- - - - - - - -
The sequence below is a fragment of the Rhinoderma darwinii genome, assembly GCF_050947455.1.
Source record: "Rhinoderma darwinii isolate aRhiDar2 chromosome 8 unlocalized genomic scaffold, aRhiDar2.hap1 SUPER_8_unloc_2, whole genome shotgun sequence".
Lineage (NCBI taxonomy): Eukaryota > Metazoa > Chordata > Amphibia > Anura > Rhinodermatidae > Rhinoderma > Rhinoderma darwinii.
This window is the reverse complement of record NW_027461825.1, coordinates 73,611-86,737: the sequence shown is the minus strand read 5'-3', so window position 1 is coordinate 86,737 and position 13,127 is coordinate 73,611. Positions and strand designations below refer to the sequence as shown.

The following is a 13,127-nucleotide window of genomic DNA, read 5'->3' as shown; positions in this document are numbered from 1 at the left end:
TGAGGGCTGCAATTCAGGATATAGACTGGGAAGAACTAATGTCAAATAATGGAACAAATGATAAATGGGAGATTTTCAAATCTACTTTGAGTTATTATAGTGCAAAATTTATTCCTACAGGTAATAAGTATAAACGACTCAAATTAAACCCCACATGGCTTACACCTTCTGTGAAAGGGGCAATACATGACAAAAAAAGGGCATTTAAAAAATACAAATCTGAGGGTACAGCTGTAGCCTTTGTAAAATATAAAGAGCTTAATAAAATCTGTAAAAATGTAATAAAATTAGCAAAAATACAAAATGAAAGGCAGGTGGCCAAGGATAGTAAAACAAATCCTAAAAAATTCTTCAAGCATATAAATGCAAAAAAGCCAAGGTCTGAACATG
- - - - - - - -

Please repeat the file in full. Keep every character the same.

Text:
The sequence below is a fragment of the Rhinoderma darwinii genome, assembly GCF_050947455.1.
Source record: "Rhinoderma darwinii isolate aRhiDar2 chromosome 8 unlocalized genomic scaffold, aRhiDar2.hap1 SUPER_8_unloc_2, whole genome shotgun sequence".
Lineage (NCBI taxonomy): Eukaryota > Metazoa > Chordata > Amphibia > Anura > Rhinodermatidae > Rhinoderma > Rhinoderma darwinii.
This window is the reverse complement of record NW_027461825.1, coordinates 73,611-86,737: the sequence shown is the minus strand read 5'-3', so window position 1 is coordinate 86,737 and position 13,127 is coordinate 73,611. Positions and strand designations below refer to the sequence as shown.

The following is a 13,127-nucleotide window of genomic DNA, read 5'->3' as shown; positions in this document are numbered from 1 at the left end:
TGAGGGCTGCAATTCAGGATATAGACTGGGAAGAACTAATGTCAAATAATGGAACAAATGATAAATGGGAGATTTTCAAATCTACTTTGAGTTATTATAGTGCAAAATTTATTCCTACAGGTAATAAGTATAAACGACTCAAATTAAACCCCACATGGCTTACACCTTCTGTGAAAGGGGCAATACATGACAAAAAAAGGGCATTTAAAAAATACAAATCTGAGGGTACAGCTGTAGCCTTTGTAAAATATAAAGAGCTTAATAAAATCTGTAAAAATGTAATAAAATTAGCAAAAATACAAAATGAAAGGCAGGTGGCCAAGGATAGTAAAACAAATCCTAAAAAATTCTTCAAGCATATAAATGCAAAAAAGCCAAGGTCTGAACATG